The PRs contend the circuit court wrongly found they were reading the Declarations in isolation when they had actually pointed to a variety of contradictions in the Declarations and the body of the policy document to show the contract “was far from clear.” The PRs argue the policy starts out by listing the Murrys as the named insureds with $100,000/$300,000 of liability coverage for bodily injury, but it is not indicated anywhere in the Declarations that the coverage does not include either of the named insureds or their household relatives and that only the statutory minimums in South Carolina apply to them. Further, there is nothing in the Declarations or the rest of the policy stating what the statutory minimum limits are in South Carolina.
The PRs additionally point out that the general language in the policy states GEICO will pay damages which an insured becomes legally obligated to pay because of bodily injury sustained by a person, but the policy does not define “person” or explicitly limit that term to everyone who is not an insured or a resident relative. The PRs argue, “After repeated indications that the named insureds are covered up to the liability amounts provided in the declarations page for bodily injury, GEICO slips in the family step-down, which is unclear in and of itself.” The PRs contend, “It fails to alert the purchaser what the statutory minimums are, and fails to alert them that this provision means you and your household relatives are NOT protected in these amounts shown. This creates an irreparable ambiguity upon which GEICO cannot deny coverage in the full liability limits.”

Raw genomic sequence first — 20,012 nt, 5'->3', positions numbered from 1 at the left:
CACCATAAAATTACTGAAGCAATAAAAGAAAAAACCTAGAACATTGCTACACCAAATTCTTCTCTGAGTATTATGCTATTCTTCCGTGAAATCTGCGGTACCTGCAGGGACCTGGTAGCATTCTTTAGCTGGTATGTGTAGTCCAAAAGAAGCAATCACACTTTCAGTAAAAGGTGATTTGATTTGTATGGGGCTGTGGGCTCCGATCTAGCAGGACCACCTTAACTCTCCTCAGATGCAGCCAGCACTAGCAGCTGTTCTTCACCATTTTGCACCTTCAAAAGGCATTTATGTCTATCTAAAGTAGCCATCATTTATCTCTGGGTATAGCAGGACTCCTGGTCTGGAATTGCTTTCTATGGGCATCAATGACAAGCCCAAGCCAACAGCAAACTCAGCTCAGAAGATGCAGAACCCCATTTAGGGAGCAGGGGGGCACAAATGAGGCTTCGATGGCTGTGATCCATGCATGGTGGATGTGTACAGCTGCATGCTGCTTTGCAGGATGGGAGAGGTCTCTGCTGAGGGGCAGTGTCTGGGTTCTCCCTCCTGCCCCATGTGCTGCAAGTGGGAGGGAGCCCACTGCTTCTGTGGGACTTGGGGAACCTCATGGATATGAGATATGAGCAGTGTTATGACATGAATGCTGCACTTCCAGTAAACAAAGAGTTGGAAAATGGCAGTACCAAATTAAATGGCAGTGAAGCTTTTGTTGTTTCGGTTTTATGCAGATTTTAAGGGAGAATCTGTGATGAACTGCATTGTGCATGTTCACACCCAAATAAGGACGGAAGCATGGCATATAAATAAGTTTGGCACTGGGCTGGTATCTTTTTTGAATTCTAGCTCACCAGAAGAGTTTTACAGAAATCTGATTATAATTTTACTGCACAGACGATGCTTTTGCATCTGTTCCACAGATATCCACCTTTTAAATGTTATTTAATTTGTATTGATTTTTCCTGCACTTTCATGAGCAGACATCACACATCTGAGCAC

In contrast, GEICO argues the PRs do not consider the entire integrated agreement, but instead read the Declarations and certain provisions in the policy in isolation to create an ambiguity. GEICO asserts, “Insurance contracts contain many limitations and exclusions and it would be unrealistic and unreasonable to expect an insurer to identify every such limitation and exclusion and note it on the declarations page. Hence, the rule that the entire integrated agreement must be considered.”